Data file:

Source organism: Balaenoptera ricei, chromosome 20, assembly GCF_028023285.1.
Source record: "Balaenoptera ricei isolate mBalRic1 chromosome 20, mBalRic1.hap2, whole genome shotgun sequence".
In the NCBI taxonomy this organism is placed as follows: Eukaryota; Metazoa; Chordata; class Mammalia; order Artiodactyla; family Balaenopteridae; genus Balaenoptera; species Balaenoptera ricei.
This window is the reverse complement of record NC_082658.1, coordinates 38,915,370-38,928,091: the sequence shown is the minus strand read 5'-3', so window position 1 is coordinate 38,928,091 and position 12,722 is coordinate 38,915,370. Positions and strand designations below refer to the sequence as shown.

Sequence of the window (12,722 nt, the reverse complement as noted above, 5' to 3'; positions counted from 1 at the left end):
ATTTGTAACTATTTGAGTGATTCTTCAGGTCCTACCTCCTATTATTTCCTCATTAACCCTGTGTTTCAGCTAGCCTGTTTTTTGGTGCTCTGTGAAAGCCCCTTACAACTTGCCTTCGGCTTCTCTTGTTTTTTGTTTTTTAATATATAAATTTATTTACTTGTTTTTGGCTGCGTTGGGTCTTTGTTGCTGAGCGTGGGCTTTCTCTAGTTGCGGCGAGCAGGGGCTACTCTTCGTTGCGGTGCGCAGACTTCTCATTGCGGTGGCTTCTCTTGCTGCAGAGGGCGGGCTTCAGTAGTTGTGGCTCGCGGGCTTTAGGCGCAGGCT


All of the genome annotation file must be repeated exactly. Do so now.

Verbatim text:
Source organism: Balaenoptera ricei, chromosome 20, assembly GCF_028023285.1.
Source record: "Balaenoptera ricei isolate mBalRic1 chromosome 20, mBalRic1.hap2, whole genome shotgun sequence".
In the NCBI taxonomy this organism is placed as follows: Eukaryota; Metazoa; Chordata; class Mammalia; order Artiodactyla; family Balaenopteridae; genus Balaenoptera; species Balaenoptera ricei.
This window is the reverse complement of record NC_082658.1, coordinates 38,915,370-38,928,091: the sequence shown is the minus strand read 5'-3', so window position 1 is coordinate 38,928,091 and position 12,722 is coordinate 38,915,370. Positions and strand designations below refer to the sequence as shown.

Sequence of the window (12,722 nt, the reverse complement as noted above, 5' to 3'; positions counted from 1 at the left end):
ATTTGTAACTATTTGAGTGATTCTTCAGGTCCTACCTCCTATTATTTCCTCATTAACCCTGTGTTTCAGCTAGCCTGTTTTTTGGTGCTCTGTGAAAGCCCCTTACAACTTGCCTTCGGCTTCTCTTGTTTTTTGTTTTTTAATATATAAATTTATTTACTTGTTTTTGGCTGCGTTGGGTCTTTGTTGCTGAGCGTGGGCTTTCTCTAGTTGCGGCGAGCAGGGGCTACTCTTCGTTGCGGTGCGCAGACTTCTCATTGCGGTGGCTTCTCTTGCTGCAGAGGGCGGGCTTCAGTAGTTGTGGCTCGCGGGCTTTAGGCGCAGGCT